In late 2013, SolarCity introduced DemandLogic, energy management software that works in conjunction with batteries designed by Tesla. (Musk is a cousin of Solar City's founders and serves as board chairman.) The technology helps businesses automate the discharge of stored energy in order to mitigate price spikes. It's currently used by Wal-Mart and BJ's Wholesale Club.

The batteries in electric vehicles turn out to be fairly well aligned with the needs of energy suppliers. As electric vehicles proliferate, they are becoming more and more important to the power grid, both in terms of the amount of energy they draw, and the amount of energy they can store and potentially return to the grid.

Wilson observed that electric vehicle infrastructure has the potential to help or hurt utilities. That depends on whether utilities are involved in the placement and installation of charging stations, and whether they have some idea when and where vehicles are being charged.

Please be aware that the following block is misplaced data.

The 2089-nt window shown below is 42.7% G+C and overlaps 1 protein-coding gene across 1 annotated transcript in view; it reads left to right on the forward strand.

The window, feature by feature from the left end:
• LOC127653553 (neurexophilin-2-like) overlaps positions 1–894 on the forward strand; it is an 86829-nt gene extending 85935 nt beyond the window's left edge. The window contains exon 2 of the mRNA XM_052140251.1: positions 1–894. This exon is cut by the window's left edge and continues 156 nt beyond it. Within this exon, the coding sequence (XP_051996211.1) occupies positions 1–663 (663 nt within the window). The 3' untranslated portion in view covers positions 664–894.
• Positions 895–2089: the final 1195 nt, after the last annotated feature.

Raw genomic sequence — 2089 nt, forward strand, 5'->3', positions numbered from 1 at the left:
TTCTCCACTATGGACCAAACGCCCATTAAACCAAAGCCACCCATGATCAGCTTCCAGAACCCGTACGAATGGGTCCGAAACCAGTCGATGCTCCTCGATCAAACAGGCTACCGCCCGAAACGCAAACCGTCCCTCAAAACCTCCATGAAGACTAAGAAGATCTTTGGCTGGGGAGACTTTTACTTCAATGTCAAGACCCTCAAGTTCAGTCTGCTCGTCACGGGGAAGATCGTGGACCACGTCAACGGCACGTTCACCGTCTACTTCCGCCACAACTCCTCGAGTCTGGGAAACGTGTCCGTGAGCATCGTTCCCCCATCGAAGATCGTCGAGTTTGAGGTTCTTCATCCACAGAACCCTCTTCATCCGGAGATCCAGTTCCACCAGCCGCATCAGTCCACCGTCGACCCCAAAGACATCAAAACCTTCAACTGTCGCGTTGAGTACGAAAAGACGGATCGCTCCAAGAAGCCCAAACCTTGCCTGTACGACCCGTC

In recent years, various vehicle-to-grid trials have tested how electric vehicles can help with energy load management. In January California utility PG&E announced a plan to work with BMW to manage 100 kilowatts of electric demand through a demand-response program -- an initiative to reduce energy use when demand outstrips supply. BMW plans to do this by harnessing

lithium-ion batteries from its MINI E demonstration vehicles and through its BMW i ChargeForward Program, which will curtail electric vehicle charging among program participants when power demand is high.